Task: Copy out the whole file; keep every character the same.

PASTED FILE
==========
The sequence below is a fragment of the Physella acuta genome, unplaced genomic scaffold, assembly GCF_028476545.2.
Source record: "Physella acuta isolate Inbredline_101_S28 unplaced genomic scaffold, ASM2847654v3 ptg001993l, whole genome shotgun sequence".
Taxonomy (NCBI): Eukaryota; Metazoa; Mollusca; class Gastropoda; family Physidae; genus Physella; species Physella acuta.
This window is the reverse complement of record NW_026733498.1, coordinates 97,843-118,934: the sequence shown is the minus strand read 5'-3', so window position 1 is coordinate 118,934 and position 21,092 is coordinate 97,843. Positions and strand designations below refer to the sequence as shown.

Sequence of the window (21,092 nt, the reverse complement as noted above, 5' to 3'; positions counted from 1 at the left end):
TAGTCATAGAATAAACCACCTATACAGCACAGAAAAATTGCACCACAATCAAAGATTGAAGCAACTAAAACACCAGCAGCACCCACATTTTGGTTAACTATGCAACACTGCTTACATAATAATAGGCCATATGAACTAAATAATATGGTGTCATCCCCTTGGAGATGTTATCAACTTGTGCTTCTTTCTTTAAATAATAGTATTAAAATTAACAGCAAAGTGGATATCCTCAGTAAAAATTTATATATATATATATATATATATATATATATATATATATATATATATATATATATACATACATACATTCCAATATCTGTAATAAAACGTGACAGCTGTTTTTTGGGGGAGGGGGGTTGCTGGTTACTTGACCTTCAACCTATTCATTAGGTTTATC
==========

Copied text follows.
The sequence below is a fragment of the Physella acuta genome, unplaced genomic scaffold, assembly GCF_028476545.2.
Source record: "Physella acuta isolate Inbredline_101_S28 unplaced genomic scaffold, ASM2847654v3 ptg001993l, whole genome shotgun sequence".
Taxonomy (NCBI): Eukaryota; Metazoa; Mollusca; class Gastropoda; family Physidae; genus Physella; species Physella acuta.
This window is the reverse complement of record NW_026733498.1, coordinates 97,843-118,934: the sequence shown is the minus strand read 5'-3', so window position 1 is coordinate 118,934 and position 21,092 is coordinate 97,843. Positions and strand designations below refer to the sequence as shown.

Sequence of the window (21,092 nt, the reverse complement as noted above, 5' to 3'; positions counted from 1 at the left end):
TAGTCATAGAATAAACCACCTATACAGCACAGAAAAATTGCACCACAATCAAAGATTGAAGCAACTAAAACACCAGCAGCACCCACATTTTGGTTAACTATGCAACACTGCTTACATAATAATAGGCCATATGAACTAAATAATATGGTGTCATCCCCTTGGAGATGTTATCAACTTGTGCTTCTTTCTTTAAATAATAGTATTAAAATTAACAGCAAAGTGGATATCCTCAGTAAAAATTTATATATATATATATATATATATATATATATATATATATATATATATATATATATACATACATACATTCCAATATCTGTAATAAAACGTGACAGCTGTTTTTTGGGGGAGGGGGGTTGCTGGTTACTTGACCTTCAACCTATTCATTAGGTTTATC